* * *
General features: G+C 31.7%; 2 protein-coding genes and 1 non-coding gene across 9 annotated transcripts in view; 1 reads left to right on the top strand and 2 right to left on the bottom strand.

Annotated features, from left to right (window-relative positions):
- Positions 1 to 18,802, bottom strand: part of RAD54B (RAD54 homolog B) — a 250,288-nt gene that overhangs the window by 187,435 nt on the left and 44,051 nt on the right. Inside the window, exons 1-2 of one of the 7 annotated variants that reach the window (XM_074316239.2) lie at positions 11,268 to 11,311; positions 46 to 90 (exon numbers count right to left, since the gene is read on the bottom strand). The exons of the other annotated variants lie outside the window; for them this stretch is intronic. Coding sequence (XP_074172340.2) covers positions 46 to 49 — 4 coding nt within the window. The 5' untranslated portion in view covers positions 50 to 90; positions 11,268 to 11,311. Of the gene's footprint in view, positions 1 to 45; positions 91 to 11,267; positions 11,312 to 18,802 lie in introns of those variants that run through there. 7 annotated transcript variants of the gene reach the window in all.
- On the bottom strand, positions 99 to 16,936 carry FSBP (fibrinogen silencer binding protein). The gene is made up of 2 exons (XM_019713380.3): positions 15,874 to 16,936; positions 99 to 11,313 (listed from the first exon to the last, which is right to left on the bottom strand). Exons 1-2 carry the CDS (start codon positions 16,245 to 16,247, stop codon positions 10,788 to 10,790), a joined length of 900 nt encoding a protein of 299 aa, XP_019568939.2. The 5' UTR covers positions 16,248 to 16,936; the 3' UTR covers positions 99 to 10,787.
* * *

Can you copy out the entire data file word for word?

General features: G+C 31.7%; 2 protein-coding genes and 1 non-coding gene across 9 annotated transcripts in view; 1 reads left to right on the top strand and 2 right to left on the bottom strand.

Annotated features, from left to right (window-relative positions):
- Positions 1 to 18,802, bottom strand: part of RAD54B (RAD54 homolog B) — a 250,288-nt gene that overhangs the window by 187,435 nt on the left and 44,051 nt on the right. Inside the window, exons 1-2 of one of the 7 annotated variants that reach the window (XM_074316239.2) lie at positions 11,268 to 11,311; positions 46 to 90 (exon numbers count right to left, since the gene is read on the bottom strand). The exons of the other annotated variants lie outside the window; for them this stretch is intronic. Coding sequence (XP_074172340.2) covers positions 46 to 49 — 4 coding nt within the window. The 5' untranslated portion in view covers positions 50 to 90; positions 11,268 to 11,311. Of the gene's footprint in view, positions 1 to 45; positions 91 to 11,267; positions 11,312 to 18,802 lie in introns of those variants that run through there. 7 annotated transcript variants of the gene reach the window in all.
- On the bottom strand, positions 99 to 16,936 carry FSBP (fibrinogen silencer binding protein). The gene is made up of 2 exons (XM_019713380.3): positions 15,874 to 16,936; positions 99 to 11,313 (listed from the first exon to the last, which is right to left on the bottom strand). Exons 1-2 carry the CDS (start codon positions 16,245 to 16,247, stop codon positions 10,788 to 10,790), a joined length of 900 nt encoding a protein of 299 aa, XP_019568939.2. The 5' UTR covers positions 16,248 to 16,936; the 3' UTR covers positions 99 to 10,787.